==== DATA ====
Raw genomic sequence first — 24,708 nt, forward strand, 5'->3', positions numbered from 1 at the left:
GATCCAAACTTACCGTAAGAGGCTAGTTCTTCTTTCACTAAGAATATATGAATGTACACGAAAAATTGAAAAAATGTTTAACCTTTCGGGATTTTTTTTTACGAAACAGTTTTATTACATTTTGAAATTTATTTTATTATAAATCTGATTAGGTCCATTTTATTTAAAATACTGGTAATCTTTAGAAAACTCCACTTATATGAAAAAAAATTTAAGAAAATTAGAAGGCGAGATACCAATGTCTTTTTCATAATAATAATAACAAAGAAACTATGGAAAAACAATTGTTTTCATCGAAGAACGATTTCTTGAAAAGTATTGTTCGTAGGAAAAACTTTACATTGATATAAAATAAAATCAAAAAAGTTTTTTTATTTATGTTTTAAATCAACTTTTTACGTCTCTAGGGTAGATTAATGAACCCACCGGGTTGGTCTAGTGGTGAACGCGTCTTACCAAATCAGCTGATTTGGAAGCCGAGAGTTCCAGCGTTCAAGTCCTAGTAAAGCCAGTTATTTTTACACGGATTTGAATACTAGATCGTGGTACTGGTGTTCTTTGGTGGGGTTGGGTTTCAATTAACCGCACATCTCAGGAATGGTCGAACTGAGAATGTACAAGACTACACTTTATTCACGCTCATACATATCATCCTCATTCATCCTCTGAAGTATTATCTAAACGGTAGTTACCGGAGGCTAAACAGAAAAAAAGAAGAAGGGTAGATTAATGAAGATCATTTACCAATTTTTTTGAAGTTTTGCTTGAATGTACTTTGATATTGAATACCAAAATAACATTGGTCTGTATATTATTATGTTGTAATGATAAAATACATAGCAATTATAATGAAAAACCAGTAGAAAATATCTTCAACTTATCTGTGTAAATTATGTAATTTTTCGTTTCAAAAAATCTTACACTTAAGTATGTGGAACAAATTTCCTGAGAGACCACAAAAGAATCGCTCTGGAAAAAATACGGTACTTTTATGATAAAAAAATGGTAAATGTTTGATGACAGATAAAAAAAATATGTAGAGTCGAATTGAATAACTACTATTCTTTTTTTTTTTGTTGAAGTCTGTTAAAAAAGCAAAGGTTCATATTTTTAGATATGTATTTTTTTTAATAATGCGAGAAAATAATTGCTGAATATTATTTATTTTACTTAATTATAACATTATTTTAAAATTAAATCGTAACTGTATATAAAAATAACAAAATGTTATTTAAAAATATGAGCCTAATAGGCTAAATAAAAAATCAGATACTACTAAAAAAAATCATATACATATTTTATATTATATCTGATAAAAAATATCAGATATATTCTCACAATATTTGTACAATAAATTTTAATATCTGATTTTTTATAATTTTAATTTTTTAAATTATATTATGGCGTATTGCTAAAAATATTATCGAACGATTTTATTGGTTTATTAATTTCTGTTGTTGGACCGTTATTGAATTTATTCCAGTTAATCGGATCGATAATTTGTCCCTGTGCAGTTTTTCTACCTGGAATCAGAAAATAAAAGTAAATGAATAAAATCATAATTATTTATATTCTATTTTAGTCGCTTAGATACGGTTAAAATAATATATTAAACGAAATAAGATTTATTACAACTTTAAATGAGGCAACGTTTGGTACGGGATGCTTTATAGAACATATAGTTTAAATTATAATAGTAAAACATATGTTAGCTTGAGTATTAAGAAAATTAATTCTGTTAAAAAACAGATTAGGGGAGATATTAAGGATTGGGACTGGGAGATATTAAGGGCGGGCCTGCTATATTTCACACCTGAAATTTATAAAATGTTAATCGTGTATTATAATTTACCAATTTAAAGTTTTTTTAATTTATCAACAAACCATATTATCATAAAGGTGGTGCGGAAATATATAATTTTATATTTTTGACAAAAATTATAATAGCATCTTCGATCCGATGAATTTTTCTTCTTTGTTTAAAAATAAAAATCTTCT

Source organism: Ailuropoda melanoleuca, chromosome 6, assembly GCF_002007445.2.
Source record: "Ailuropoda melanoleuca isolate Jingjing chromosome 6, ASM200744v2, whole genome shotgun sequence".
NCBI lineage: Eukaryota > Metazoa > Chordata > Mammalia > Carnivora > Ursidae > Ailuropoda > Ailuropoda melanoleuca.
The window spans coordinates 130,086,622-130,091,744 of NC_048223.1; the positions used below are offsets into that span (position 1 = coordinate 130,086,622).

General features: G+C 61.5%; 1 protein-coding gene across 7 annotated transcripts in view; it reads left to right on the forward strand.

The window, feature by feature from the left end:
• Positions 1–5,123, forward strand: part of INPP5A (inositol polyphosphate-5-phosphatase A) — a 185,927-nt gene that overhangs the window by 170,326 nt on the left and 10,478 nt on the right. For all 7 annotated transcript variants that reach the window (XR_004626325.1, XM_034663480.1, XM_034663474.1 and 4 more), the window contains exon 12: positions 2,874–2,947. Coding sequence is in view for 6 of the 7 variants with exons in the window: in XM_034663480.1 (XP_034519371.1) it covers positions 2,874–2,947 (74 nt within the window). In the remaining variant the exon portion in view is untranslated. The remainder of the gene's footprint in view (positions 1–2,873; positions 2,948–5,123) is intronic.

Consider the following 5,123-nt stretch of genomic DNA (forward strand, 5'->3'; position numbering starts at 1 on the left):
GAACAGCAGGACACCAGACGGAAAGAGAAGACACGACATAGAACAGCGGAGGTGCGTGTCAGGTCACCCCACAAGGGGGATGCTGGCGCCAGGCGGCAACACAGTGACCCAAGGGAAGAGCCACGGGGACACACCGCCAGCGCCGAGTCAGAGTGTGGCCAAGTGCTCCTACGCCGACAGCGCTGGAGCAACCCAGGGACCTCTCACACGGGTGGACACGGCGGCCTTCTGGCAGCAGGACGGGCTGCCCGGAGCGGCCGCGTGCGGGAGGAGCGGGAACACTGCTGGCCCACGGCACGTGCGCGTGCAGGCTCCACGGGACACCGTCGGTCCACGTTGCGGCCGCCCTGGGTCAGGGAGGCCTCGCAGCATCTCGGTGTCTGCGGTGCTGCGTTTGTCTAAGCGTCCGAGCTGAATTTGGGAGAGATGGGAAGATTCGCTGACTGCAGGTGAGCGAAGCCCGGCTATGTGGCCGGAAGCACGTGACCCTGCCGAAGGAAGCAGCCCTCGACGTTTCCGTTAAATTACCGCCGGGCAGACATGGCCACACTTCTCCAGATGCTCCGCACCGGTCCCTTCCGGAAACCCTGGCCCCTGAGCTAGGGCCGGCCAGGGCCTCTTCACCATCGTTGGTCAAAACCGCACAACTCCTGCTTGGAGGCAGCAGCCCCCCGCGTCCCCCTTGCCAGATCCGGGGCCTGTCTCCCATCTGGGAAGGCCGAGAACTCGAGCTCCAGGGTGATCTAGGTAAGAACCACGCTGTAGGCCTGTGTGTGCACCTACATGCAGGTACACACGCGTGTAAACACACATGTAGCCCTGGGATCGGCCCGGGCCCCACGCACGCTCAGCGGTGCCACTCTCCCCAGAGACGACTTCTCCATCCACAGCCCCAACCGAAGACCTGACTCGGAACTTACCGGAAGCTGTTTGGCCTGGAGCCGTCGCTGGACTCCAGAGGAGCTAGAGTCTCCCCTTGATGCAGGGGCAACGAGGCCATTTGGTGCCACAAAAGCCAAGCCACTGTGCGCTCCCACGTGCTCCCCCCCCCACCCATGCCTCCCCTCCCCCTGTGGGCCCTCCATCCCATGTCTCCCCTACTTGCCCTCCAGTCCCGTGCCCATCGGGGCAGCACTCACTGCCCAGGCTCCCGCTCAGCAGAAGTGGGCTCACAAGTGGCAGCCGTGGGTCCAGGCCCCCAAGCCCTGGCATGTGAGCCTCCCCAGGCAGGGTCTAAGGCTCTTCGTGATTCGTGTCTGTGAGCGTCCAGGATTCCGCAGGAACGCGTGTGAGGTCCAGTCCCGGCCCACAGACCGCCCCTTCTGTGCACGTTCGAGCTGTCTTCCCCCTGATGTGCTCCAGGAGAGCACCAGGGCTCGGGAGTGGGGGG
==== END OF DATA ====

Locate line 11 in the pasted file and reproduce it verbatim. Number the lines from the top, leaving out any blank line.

GAACAGCAGGACACCAGACGGAAAGAGAAGACACGACATAGAACAGCGGAGGTGCGTGTCAGGTCACCCCACAAGGGGGATGCTGGCGCCAGGCGGCAACACAGTGACCCAAGGGAAGAGCCACGGGGACACACCGCCAGCGCCGAGTCAGAGTGTGGCCAAGTGCTCCTACGCCGACAGCGCTGGAGCAACCCAGGGACCTCTCACACGGGTGGACACGGCGGCCTTCTGGCAGCAGGACGGGCTGCCCGGAGCGGCCGCGTGCGGGAGGAGCGGGAACACTGCTGGCCCACGGCACGTGCGCGTGCAGGCTCCACGGGACACCGTCGGTCCACGTTGCGGCCGCCCTGGGTCAGGGAGGCCTCGCAGCATCTCGGTGTCTGCGGTGCTGCGTTTGTCTAAGCGTCCGAGCTGAATTTGGGAGAGATGGGAAGATTCGCTGACTGCAGGTGAGCGAAGCCCGGCTATGTGGCCGGAAGCACGTGACCCTGCCGAAGGAAGCAGCCCTCGACGTTTCCGTTAAATTACCGCCGGGCAGACATGGCCACACTTCTCCAGATGCTCCGCACCGGTCCCTTCCGGAAACCCTGGCCCCTGAGCTAGGGCCGGCCAGGGCCTCTTCACCATCGTTGGTCAAAACCGCACAACTCCTGCTTGGAGGCAGCAGCCCCCCGCGTCCCCCTTGCCAGATCCGGGGCCTGTCTCCCATCTGGGAAGGCCGAGAACTCGAGCTCCAGGGTGATCTAGGTAAGAACCACGCTGTAGGCCTGTGTGTGCACCTACATGCAGGTACACACGCGTGTAAACACACATGTAGCCCTGGGATCGGCCCGGGCCCCACGCACGCTCAGCGGTGCCACTCTCCCCAGAGACGACTTCTCCATCCACAGCCCCAACCGAAGACCTGACTCGGAACTTACCGGAAGCTGTTTGGCCTGGAGCCGTCGCTGGACTCCAGAGGAGCTAGAGTCTCCCCTTGATGCAGGGGCAACGAGGCCATTTGGTGCCACAAAAGCCAAGCCACTGTGCGCTCCCACGTGCTCCCCCCCCCACCCATGCCTCCCCTCCCCCTGTGGGCCCTCCATCCCATGTCTCCCCTACTTGCCCTCCAGTCCCGTGCCCATCGGGGCAGCACTCACTGCCCAGGCTCCCGCTCAGCAGAAGTGGGCTCACAAGTGGCAGCCGTGGGTCCAGGCCCCCAAGCCCTGGCATGTGAGCCTCCCCAGGCAGGGTCTAAGGCTCTTCGTGATTCGTGTCTGTGAGCGTCCAGGATTCCGCAGGAACGCGTGTGAGGTCCAGTCCCGGCCCACAGACCGCCCCTTCTGTGCACGTTCGAGCTGTCTTCCCCCTGATGTGCTCCAGGAGAGCACCAGGGCTCGGGAGTGGGGGG